General principle: VAT is due in the country from which the delivery begins
If you deliver goods from an EU country to private customers anywhere in Europe, the VAT law of the country where the goods are transported generally applies. Such sales are usually subject to the VAT of the country of departure.
Exception: Under certain conditions, VAT is due in the destination country
However, there is a significant exception to the general principle. The so-called mail order rule states that VAT from the sale of the goods must be paid in the country of destination if all the following conditions are met:
- The item sold (delivered) is an object.
- The merchant transports the item. This is when the item is transported personally, by an employee, or by contracting a transport company.
- The item arrives in the destination country located within the EU.
- The recipient is a private individual, i.e., not a business enterprise.
- The so-called delivery threshold in the country of destination is exceeded, or the merchant voluntarily submits to VAT in the EU country of destination.
If these conditions are met, the mail order rule states that VAT is payable in the destination country.
Example: Aunt Heidi from Austria orders a T-shirt from Walanda, a German online fashion shop in Munich. Walanda sends the T-shirt from its German warehouse via express delivery to Aunt Heidi’s home in Austria.
Due to the mail order regulation application, Walanda has been registered for VAT in Austria for some time and regularly submits VAT returns there. The T-shirt sale to Aunt Heidi is subject to the 20% VAT in Austria, which Walanda declares and pays to the Austrian tax authorities.
In this case, the seller must place the transport order (or handles the transport personally). If, on the other hand, the customer places the transport order or picks up the goods from the retailer personally, the sale of goods does not fall under the mail order regulation. In these cases, the VAT law of the EU Member State in which the goods are located at the time of collection by the customer or at the time of the start of transport applies. This will not change in the future.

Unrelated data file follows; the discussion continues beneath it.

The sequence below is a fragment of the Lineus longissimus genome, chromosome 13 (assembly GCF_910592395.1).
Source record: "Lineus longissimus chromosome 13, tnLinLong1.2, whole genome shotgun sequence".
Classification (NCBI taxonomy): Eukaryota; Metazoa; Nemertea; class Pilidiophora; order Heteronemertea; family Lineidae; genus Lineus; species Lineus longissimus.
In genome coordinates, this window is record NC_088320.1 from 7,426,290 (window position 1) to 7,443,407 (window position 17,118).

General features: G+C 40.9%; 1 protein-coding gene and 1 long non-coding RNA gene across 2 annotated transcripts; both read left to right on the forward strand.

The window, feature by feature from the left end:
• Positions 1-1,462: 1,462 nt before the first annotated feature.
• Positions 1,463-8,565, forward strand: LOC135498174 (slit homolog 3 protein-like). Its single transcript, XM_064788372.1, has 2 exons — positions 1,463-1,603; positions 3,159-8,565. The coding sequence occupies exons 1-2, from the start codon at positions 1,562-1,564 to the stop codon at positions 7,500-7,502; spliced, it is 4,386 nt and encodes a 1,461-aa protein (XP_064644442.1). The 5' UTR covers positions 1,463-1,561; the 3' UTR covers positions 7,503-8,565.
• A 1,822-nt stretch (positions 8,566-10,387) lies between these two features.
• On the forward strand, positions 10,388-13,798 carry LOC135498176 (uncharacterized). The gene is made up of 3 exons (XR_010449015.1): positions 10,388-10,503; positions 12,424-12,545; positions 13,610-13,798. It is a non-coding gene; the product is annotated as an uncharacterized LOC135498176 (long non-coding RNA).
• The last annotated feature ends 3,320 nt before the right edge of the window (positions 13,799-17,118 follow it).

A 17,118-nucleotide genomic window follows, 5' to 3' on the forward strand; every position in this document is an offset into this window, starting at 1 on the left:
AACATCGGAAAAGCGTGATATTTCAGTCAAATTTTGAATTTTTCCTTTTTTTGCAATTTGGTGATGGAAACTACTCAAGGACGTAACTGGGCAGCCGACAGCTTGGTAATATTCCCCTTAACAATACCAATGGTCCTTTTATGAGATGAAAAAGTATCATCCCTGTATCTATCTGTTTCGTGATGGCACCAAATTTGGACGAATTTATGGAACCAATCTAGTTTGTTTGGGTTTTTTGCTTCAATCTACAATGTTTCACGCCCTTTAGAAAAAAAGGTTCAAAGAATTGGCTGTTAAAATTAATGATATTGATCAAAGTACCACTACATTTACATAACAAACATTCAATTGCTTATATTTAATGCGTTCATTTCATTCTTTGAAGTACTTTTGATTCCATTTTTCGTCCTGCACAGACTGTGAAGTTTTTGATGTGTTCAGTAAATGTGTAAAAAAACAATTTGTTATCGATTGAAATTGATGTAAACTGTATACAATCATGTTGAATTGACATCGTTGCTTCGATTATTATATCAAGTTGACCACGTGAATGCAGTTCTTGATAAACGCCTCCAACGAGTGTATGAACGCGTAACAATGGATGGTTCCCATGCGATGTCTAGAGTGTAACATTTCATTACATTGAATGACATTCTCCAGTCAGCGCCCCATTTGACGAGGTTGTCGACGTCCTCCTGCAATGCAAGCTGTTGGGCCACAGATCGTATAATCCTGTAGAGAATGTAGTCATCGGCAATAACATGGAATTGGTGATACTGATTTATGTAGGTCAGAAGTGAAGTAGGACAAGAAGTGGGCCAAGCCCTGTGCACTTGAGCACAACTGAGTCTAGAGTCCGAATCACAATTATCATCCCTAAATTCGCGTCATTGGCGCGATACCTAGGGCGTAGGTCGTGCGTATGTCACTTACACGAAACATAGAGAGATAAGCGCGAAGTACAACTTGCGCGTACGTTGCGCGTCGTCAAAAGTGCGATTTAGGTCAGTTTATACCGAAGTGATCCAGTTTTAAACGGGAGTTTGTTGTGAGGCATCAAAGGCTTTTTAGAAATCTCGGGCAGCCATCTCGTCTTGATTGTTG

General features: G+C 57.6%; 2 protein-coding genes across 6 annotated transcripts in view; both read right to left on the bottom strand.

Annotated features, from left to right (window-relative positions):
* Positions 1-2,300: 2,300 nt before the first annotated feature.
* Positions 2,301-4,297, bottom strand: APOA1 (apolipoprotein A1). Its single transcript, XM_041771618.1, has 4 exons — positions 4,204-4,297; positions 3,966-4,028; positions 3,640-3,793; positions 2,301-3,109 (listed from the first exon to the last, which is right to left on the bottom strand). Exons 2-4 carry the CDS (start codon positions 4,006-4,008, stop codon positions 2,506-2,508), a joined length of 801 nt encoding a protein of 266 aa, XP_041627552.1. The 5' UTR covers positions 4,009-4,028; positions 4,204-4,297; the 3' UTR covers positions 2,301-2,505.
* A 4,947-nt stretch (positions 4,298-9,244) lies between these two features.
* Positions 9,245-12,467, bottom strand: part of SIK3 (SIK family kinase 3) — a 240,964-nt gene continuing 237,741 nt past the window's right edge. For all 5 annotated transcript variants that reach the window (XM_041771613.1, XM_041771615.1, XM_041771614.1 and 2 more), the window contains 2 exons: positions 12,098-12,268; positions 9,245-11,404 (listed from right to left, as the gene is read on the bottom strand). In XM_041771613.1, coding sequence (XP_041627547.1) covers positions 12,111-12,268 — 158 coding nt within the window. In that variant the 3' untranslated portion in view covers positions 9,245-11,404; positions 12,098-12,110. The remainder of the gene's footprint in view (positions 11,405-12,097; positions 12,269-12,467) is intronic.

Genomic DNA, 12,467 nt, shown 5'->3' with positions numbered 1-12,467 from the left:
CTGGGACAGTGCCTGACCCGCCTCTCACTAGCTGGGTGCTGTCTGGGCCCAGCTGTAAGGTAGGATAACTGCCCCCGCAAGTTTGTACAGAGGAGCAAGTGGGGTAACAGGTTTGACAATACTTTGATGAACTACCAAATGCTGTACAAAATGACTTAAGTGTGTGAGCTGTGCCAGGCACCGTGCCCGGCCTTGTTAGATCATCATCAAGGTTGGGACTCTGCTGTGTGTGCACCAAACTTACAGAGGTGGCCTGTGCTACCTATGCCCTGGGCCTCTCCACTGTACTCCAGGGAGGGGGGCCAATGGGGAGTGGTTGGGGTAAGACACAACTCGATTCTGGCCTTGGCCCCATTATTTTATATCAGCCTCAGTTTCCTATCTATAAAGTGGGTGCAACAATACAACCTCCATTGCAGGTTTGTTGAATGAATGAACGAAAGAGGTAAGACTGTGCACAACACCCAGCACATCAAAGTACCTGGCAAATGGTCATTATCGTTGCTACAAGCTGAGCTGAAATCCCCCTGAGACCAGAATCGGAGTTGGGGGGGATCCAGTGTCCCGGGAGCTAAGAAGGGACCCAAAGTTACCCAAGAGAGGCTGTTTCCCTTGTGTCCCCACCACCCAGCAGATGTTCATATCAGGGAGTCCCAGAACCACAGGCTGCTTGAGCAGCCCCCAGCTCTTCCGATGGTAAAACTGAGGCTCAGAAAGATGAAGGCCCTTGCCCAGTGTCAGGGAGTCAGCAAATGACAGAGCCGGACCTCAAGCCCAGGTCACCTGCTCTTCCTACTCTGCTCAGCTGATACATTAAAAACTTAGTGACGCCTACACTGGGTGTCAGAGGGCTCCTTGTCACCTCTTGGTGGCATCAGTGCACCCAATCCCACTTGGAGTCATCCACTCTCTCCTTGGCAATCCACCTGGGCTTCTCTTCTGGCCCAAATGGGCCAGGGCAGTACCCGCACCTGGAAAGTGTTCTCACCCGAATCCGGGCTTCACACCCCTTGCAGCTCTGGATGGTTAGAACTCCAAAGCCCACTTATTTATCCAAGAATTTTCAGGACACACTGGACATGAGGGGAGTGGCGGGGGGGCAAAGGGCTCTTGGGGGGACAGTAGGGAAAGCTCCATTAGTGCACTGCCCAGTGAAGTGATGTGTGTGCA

Example: Aunt Heidi from Austria orders a T-shirt from Walanda, a German online fashion shop in Munich. Since Aunt Heidi is planning to spend a long weekend in Munich, she chooses the ‘Shop & Collect’ option, where she can pick up the T-shirt at the store in downtown Munich.
Because the T-shirt sold to Aunt Heidi is being picked up from the store, Walanda is subject to the 19% German VAT and must pay the corresponding amount to the Munich tax office.
The mail-order rule will only apply until June 30, 2021, when a new VAT regulation is enacted. The delivery thresholds, which will remain in effect until June 30, 2021, are explained in more detail in the following section.
Delivery thresholds and mail order rule: Under the current regulation, VAT is due in the country of destination above certain sales limits
The principle that the VAT on goods supplied from one EU country to private customers in another EU country is payable where the delivery begins (country of departure) only applies until certain sales limits are exceeded. These sales limits are called delivery thresholds.
The individual EU Member States determine the level of delivery thresholds. According to the rules in force until June 30, the merchant must know the respective delivery threshold of the EU member state to which he supplies goods to private customers.
If a merchant exceeds the delivery threshold set by the respective EU Member State, the place of sales taxation shifts from the country of departure to the country in which the goods arrive and the mail order rule applies.
The following delivery thresholds currently apply (until June 30, 2021) in the EU:
Delivery threshold (EUR)
|Bulgaria (BG)||70,000 BGN (approx. 35,000)|
|Denmark (DK)||280,000 DKK (approx. 38,000)|
|Croatia (HR)||270,000 HRK (approx. 36,000)|
|Poland (PL)||160,000 PLN (approx. 37,000)|
|Romania (RO)||118,000 RON (approx. 26,000)|
|Sweden (SE)||320,000 SEK (approx. 33,000)|
|Czech Republic (CZ)||1,140,000 CZK (approx. 42,000)|
Important: Even if the regulations changed mid-year on July 1, 2021, the delivery thresholds would not be halved in 2021, and the annual amounts remain in force.
Voluntary opting for sales taxation in the country of destination